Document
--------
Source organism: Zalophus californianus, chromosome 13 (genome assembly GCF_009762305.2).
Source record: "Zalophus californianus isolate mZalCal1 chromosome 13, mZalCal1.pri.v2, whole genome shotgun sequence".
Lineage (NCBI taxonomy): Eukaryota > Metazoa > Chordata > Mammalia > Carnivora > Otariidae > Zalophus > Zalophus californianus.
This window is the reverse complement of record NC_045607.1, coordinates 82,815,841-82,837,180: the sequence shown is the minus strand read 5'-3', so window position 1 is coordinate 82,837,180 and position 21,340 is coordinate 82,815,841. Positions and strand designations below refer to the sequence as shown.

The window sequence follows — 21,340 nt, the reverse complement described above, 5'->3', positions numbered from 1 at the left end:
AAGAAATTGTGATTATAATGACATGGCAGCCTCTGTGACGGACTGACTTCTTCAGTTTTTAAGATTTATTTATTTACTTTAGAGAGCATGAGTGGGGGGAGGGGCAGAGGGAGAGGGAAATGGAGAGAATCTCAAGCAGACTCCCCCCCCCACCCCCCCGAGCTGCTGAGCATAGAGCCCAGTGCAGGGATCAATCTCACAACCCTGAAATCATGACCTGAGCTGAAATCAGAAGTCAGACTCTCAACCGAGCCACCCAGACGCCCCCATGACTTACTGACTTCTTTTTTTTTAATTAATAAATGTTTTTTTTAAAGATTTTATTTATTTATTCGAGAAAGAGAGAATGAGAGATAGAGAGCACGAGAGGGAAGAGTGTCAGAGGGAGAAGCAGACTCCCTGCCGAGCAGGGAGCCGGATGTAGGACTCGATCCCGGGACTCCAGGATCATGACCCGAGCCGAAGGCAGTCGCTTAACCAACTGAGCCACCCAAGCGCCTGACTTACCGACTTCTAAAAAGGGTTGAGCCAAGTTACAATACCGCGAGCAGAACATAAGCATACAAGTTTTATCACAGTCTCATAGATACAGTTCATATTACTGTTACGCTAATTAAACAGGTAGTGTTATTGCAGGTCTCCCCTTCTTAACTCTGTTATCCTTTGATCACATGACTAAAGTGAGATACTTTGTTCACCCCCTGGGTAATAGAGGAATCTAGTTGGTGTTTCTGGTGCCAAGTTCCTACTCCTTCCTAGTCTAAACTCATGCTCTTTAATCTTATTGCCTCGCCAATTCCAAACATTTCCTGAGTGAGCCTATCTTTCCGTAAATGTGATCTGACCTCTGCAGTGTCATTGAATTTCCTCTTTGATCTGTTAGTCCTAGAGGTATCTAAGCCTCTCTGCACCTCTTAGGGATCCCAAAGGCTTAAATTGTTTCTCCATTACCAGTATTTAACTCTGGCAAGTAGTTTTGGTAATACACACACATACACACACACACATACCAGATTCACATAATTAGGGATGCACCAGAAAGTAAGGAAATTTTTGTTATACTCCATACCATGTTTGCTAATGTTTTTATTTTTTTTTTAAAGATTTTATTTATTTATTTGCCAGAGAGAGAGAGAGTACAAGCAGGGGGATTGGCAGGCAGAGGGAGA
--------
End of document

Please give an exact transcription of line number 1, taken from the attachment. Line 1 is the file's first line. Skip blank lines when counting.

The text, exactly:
Source organism: Zalophus californianus, chromosome 13 (genome assembly GCF_009762305.2).